Flood damaged roads receive funding


flood damagesGovernment funding will help get shire roads up and running after January's flood event.

Its good news for the flood affected shires of Campaspe and Gannawarra who are eligible to receive Victorian Government money for flood recovery works under new arrangements announced in March.
Deputy Premier and Minister for Emergency Services Peter Ryan said flood-affected councils can have 50 per cent of their claims under the National Disaster Relief Recovery Arrangements (NDRRA),  paid in advance.
Campaspe Shire Council infrastructure, facilities and commercial executive manager Kelly Sampson said inspections would be completed at the end of March.
"Flood damage across Victoria has been extensive. The damage across the shire is estimated in the millions, however until inspections are completed, the total impact will not been finalised," Ms Sampson said.
Inspections have included examining 4000km of roads, 65 bridges, drainage infrastructure and other infrastructure, including retaining walls, shared walkways, footpaths, fences, playgrounds and recreation reserves.
Common damage to roads include potholes and washed away surfaces, damage to road shoulders, damage to pavement drainage, eroded table drains and erosion near culverts, while bridges have had erosion to surface at approaches and around abutments and debris which needs to be cleared away.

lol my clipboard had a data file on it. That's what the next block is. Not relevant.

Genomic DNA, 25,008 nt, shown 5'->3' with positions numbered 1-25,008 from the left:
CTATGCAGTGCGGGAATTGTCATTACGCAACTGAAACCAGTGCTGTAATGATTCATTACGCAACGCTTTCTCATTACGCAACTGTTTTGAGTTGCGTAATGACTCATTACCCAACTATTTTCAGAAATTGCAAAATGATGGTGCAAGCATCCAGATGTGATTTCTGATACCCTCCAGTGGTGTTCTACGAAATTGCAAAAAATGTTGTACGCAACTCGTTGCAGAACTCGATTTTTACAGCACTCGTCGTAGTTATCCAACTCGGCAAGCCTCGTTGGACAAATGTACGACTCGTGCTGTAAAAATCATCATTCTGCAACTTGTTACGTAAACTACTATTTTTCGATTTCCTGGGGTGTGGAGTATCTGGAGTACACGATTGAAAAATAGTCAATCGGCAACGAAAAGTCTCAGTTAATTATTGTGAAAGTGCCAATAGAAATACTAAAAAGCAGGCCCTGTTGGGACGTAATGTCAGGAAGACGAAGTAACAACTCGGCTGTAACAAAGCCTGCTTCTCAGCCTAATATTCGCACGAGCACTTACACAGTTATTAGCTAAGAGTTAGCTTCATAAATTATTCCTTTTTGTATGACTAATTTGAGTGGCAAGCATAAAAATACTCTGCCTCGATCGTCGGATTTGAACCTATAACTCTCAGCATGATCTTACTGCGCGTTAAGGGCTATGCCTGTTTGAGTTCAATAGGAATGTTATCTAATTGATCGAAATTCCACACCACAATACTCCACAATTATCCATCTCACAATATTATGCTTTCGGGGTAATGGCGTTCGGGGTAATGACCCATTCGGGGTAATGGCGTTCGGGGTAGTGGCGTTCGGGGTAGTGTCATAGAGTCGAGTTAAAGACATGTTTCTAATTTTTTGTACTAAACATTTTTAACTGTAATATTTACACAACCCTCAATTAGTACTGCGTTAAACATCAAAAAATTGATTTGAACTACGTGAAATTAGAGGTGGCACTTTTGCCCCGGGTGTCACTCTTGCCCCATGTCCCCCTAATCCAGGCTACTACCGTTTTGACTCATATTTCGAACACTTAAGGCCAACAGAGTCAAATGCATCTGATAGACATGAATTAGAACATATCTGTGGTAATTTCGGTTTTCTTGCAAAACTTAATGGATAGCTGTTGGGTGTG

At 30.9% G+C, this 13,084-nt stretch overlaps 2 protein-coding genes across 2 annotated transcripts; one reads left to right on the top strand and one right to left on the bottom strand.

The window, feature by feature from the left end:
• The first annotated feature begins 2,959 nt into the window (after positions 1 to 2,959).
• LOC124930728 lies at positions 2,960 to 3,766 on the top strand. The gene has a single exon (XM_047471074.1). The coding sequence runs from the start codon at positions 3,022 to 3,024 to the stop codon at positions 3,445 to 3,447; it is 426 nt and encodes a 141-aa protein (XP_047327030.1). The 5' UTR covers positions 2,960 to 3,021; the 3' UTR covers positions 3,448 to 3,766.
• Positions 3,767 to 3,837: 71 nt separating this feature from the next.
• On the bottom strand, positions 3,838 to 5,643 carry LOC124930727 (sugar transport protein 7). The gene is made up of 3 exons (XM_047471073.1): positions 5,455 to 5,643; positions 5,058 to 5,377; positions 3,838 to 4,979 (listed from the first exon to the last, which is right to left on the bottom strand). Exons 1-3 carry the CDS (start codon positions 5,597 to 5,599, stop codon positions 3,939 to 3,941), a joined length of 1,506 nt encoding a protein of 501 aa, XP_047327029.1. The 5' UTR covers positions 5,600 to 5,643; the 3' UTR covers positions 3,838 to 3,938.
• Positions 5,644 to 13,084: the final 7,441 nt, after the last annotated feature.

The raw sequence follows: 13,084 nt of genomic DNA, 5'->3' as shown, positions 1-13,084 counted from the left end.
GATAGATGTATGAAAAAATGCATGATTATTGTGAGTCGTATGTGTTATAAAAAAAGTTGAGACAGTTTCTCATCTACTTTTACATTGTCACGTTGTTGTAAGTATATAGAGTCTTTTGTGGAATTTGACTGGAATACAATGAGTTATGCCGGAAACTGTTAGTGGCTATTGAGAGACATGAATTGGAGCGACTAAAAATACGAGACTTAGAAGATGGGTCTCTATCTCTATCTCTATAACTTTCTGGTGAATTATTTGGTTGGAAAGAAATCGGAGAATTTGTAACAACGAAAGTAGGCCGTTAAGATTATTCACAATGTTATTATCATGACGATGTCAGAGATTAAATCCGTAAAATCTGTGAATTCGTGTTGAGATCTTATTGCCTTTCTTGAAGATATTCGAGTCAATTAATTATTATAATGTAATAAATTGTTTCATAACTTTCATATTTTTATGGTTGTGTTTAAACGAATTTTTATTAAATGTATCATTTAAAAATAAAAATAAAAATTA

"Emergency works and safety works were completed as a priority and continue to be our focus," Ms Sampson said.
Meanwhile Gannawara Shire Council has begun work to repair their damaged road system.
It is estimated 25 per cent of the Shire's 1,036kms of unsealed roads were affected by flooding.
Acting Director Infrastructure, Environment and Regulatory Services Stephen Wright said flowing water took away surface material and foundations were undermined by remaining flood water.
"Council aims to carry out repair works on these roads so as to return them to their previous condition," Mr Wright said.
Road works will involve re-sheeting and re-profiling of roads using both existing and new material.
"It is anticipated that the majority of the flood-damaged roads will be fully repaired by early next year."
The NDRRA assistance is available to offset costs associated with emergency protection works, including extraordinary wages or other expenditure for overtime and allowances for council staff, backfilling staff and engaging external contractors.
"This will be of great benefit, particularly to councils with relatively small populations but large road networks that were severely damaged by the flood events," Mr Ryan said.
"These changes eliminate the concerns held by councils and will give them the confidence to proactively carry out works needed to help communities recover."


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